Advertisement
Lakers

Column: Why Lakers’ LeBron James and Anthony Davis need time to jell

Lakers forward Anthony Davis (3) tries to control ball as he’s defended by Clippers forward JaMychal Green (4) during the first half Oct. 22.
Lakers forward Anthony Davis (3) tries to control the ball as he’s defended by Clippers forward JaMychal Green (4) during the first half Oct. 22.
(Robert Gauthier / Los Angeles Times)

The transition of power within the Lakers wasn’t going to happen in a couple of games in China or in a four-game preseason series with the Golden State Warriors.

If LeBron James is serious about the things he said this summer, if he wants the Lakers’ offense to go through new teammate Anthony Davis, it’s going to take actual game repetitions. It’s going to take the two being on the floor together during crunch time in important games. It’s going to take pick-and-rolls and post-ups against defenses designed to stop them.

It’s going to take work — and they know it. You could see it when the two players tried to navigate the fourth quarter of the Lakers’ 112-102 loss to the Clippers on Tuesday.

There was James, at the top of the key, his eyes locked on Davis like a quarterback staring down his primary receiver, forcing a pass inside that Clippers forward Maurice Harkless easily tipped away. There was Davis going scoreless in the final quarter, taking as many shots (two) as Troy Daniels and Dwight Howard and one fewer than Avery Bradley and Quinn Cook.

Advertisement

They weren’t as much in sync as they were in each other’s way, two transcendent superstars trying to figure out the best way to play with the kind of teammate neither has had before.

“For us, we’re both aggressive. So sometimes, we kind of like miss each other. I missed him a couple times; he missed me,” Davis said. “We’ll figure it out.”

Davis is too talented, too skilled and too big to no-show a fourth quarter in a game that felt bigger than just the first of 82. And James? There’s probably not a more cerebral player in the league, someone who has always been more Magic Johnson than Michael Jordan.

Advertisement

It’s a safe bet that the two players — both unselfish, both willing passers, both supremely talented — will get on the same page. This isn’t Shaquille O’Neal and Kobe Bryant fighting over an imaginary torch. This is James and Davis working together on a much more peaceful transition of power.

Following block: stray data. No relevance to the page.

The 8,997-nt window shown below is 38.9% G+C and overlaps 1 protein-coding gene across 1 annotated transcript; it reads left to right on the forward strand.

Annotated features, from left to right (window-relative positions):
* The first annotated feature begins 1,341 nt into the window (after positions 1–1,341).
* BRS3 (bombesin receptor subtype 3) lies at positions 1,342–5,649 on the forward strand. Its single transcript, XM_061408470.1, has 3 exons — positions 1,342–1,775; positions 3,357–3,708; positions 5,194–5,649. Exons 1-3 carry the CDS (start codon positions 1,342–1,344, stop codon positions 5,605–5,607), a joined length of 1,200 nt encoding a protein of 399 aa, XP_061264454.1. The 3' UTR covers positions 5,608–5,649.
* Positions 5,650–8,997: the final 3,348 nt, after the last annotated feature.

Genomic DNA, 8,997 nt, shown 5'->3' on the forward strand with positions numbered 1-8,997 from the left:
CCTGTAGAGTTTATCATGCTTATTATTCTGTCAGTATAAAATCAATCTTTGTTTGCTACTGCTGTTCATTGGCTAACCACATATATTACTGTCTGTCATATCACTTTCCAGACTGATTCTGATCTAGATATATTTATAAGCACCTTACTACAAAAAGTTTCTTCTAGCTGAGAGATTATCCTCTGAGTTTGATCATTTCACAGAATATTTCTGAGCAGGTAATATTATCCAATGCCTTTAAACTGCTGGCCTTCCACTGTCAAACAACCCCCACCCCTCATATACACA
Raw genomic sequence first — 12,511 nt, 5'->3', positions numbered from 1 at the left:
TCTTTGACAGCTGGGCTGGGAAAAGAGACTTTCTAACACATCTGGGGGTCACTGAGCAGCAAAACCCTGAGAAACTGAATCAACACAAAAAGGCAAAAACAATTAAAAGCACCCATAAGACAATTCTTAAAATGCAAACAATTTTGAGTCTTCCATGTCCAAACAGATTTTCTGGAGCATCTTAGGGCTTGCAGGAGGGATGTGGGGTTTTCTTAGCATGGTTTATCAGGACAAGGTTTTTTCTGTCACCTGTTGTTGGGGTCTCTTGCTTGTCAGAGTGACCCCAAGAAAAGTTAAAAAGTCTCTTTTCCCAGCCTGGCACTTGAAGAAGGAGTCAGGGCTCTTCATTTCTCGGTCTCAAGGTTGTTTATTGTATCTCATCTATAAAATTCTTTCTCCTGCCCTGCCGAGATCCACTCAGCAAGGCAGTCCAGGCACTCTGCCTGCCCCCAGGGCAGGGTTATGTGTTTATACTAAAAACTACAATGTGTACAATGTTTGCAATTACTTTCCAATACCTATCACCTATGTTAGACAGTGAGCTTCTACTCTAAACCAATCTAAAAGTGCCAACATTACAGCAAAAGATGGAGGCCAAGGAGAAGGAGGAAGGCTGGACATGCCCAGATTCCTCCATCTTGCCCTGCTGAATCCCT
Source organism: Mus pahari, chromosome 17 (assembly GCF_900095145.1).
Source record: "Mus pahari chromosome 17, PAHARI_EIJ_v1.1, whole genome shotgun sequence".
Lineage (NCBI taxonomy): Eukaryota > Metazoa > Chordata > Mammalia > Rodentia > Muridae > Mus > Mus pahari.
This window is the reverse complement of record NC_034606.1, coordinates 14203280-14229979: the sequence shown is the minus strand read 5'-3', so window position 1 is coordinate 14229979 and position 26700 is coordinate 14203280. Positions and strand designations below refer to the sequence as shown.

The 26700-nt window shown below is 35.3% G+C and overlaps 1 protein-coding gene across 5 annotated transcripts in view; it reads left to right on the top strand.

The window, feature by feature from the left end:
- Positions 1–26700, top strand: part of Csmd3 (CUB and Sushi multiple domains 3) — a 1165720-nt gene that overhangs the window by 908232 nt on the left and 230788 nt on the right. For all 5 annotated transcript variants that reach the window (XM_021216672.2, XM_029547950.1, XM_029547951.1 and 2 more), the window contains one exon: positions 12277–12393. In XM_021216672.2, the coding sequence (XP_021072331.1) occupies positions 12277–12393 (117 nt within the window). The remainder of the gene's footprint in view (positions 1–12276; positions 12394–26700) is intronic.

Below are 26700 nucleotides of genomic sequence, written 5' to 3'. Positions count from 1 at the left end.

“We do all know how good Anthony Davis is and if we are not playing through Anthony Davis while he is on the floor, then it makes no sense to have him on the floor, because he’s that great,” James said during the Lakers’ media day. “It doesn’t mean every time down we throw it to him, we throw it to him, we throw it to him. But we have the ability of doing it.”

In the opener Tuesday, especially late, looked forced. James turned the ball over three times in the fourth quarter, mistakes he owned postgame. But he seemed committed to his plan. Through three quarters he took four fewer shots than Davis, and when you factor in a 14-to-4 free-throw disparity in Davis’ favor, it was clear who the Lakers wanted putting the ball in the basket.

“Our offense is going to continue to get better and better in how we can get [Davis] in the proper position to be effective and how as a team, we can all be as effective as well,” James said after the game. “We showed tonight — there were times when we were great. And, there were times where we could be a lot better.”

He went on to point out the easiest way for things to get better, with James figuring out how to create for Davis as the Lakers’ de facto point guard while trying to find his own opportunities as a scorer.

He’s never been here before despite playing with great players in Miami and Cleveland. James has never been at a stage of his career with a natural successor sharing the locker room despite what he might have said to empower Kyrie Irving in Cleveland.

Advertisement

Davis and James were quick to point out problems can surface in a season opener. JaVale McGee said it would probably take five games or so for the Lakers to get on the same page.

This team doesn’t have much continuity, and if you don’t think that matters, you missed a Clippers lineup with Patrick Beverley, Lou Williams and Montrezl Harrell winning the game in the fourth quarter just like they did a year ago.

It’ll take time for James and Davis to find the right rhythm, time for James to learn how aggressive Davis wants to be late in games. In Davis’ time in New Orleans, he led the Pelicans in fourth-quarter shot attempts only twice.

You shouldn’t expect it to happen in Game 1 — and it didn’t. But there aren’t great reasons — at least not yet — to think this is anything more than just a necessary step in the process.

James is committed to having the Lakers lean on Davis. James is also used to every team he’s played for leaning on him. And there are plenty more pick-and-rolls, plenty of post-ups and plenty of fourth quarters to figure it out.

Advertisement


Newsletter
Get our weekly Lakers newsletter
Advertisement